At the end of an update on the pending Supreme Court review of the Voting Rights Act (and particularly the Section 5 “preclearance” provision that applies only to jurisdictions with a documented history of discrimination) for New Yorker, Jeffrey Toobin makes an important observation after noting the Chief Justice’s stated views that “things have changed in the South” since 1965:

This illustrates the paradox of contemporary voting rights. In a way, Chief Justice Roberts has a point; the South is no longer all that different from the rest of the country. But that’s not so much because the South is now better—the open racism of the years before 1965 is gone—as because the rest of the country is now worse. It would be a sad irony if the Supreme Court struck down the Voting Rights Act because it regulates too much in too many places, when the truth is that it regulates too little in too few.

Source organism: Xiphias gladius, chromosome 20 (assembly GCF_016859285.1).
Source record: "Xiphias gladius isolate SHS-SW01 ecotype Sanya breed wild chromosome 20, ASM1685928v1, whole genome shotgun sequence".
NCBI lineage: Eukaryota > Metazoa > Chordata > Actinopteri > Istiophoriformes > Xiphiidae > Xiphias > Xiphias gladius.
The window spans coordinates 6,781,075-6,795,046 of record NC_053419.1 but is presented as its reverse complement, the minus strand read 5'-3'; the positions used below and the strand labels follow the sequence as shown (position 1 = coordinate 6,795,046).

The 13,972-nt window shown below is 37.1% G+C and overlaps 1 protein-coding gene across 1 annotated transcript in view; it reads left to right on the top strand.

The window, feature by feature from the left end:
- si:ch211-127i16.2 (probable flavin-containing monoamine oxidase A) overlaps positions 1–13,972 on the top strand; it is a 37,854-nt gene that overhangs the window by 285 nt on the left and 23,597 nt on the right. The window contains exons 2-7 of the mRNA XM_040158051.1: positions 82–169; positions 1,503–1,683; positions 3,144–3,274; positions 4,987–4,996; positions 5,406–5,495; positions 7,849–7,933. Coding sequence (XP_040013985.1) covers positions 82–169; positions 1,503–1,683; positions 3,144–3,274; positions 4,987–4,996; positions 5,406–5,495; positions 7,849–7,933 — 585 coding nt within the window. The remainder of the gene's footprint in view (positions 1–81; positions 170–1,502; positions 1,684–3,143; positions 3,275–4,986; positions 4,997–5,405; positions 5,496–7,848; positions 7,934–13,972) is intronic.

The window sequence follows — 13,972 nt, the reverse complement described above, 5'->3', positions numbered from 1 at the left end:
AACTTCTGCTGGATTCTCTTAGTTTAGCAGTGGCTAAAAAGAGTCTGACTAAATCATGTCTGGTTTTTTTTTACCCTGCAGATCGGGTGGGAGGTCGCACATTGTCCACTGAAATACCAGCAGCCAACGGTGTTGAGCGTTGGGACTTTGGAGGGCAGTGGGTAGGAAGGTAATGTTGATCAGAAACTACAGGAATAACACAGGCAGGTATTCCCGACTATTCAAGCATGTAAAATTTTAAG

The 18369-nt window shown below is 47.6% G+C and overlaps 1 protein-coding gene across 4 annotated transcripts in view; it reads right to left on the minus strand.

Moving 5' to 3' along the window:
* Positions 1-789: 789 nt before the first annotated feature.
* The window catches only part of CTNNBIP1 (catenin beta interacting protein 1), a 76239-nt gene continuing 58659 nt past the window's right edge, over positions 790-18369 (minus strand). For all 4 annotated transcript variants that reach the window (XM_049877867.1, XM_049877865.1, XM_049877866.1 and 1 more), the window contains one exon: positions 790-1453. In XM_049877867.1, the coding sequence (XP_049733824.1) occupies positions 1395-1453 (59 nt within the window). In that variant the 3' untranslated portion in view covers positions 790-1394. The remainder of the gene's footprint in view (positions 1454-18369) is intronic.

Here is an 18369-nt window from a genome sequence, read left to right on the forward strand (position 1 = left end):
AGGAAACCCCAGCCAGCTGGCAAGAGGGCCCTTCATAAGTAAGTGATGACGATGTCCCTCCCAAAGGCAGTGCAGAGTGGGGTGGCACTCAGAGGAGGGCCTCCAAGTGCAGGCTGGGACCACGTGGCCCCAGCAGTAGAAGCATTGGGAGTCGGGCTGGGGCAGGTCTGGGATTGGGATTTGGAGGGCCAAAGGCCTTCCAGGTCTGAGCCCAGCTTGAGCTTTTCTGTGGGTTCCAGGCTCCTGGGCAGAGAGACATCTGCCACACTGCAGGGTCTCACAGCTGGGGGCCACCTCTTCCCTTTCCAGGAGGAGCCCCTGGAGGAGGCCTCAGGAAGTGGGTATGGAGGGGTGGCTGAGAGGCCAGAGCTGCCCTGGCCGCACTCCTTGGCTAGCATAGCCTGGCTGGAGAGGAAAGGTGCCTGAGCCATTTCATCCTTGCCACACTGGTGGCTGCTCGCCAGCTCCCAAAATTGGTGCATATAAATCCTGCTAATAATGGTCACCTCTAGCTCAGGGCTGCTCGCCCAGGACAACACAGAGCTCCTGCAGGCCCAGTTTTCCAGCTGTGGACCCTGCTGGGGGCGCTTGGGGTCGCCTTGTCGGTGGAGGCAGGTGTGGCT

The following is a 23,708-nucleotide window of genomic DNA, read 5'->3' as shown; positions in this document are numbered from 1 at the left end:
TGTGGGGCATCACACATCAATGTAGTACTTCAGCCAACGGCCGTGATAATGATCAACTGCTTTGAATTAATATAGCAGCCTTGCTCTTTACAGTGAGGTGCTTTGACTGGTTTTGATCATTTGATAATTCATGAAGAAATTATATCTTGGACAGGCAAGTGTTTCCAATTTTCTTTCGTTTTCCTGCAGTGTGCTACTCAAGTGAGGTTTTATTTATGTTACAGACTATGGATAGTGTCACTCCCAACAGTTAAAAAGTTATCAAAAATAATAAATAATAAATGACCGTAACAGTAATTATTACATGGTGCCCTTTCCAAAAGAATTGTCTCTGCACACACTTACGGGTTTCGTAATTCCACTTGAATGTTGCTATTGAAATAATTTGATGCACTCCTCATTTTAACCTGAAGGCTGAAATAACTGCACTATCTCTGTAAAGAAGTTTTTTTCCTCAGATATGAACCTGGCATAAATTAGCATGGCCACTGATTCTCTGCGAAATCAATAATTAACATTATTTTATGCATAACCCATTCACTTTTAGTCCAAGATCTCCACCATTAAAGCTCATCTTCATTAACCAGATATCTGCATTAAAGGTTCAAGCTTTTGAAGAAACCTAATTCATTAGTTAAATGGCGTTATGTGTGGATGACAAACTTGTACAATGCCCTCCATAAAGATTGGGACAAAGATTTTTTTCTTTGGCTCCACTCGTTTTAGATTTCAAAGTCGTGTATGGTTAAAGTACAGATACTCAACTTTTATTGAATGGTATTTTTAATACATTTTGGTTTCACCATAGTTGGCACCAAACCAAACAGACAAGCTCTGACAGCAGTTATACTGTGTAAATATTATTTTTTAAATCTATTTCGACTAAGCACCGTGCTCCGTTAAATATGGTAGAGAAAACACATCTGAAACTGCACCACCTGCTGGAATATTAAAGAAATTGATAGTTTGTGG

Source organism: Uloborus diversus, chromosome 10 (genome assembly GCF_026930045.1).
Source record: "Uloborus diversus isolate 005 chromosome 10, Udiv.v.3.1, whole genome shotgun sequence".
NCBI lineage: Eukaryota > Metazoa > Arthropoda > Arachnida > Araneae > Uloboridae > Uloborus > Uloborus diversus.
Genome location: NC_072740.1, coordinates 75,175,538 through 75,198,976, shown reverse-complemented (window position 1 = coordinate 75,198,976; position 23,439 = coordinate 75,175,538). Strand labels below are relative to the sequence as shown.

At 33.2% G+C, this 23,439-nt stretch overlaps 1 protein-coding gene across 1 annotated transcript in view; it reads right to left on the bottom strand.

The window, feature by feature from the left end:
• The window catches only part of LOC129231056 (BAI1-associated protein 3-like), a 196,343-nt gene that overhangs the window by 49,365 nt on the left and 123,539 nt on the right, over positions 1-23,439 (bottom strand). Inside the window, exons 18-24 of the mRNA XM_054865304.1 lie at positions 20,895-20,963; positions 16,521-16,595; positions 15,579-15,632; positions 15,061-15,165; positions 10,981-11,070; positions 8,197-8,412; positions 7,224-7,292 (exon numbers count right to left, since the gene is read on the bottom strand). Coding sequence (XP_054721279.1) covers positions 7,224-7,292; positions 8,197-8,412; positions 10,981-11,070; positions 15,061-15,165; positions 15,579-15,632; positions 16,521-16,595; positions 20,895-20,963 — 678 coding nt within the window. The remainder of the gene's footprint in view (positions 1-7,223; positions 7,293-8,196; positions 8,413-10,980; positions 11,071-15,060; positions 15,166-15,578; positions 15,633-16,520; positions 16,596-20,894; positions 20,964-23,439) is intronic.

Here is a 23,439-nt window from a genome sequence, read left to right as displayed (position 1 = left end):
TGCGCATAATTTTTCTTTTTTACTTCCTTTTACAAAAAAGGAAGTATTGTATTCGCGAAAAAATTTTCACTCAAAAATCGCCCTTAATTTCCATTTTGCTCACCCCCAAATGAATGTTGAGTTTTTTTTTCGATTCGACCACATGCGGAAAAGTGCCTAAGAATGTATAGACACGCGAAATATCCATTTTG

Bingo. Progressives need to be thinking in terms of new voting rights protections even as the landmark laws are defended.

Ed Kilgore

Ed Kilgore is a political columnist for New York and managing editor at the Democratic Strategist website. He was a contributing writer at the Washington Monthly from January 2012 until November 2015, and was the principal contributor to the Political Animal blog.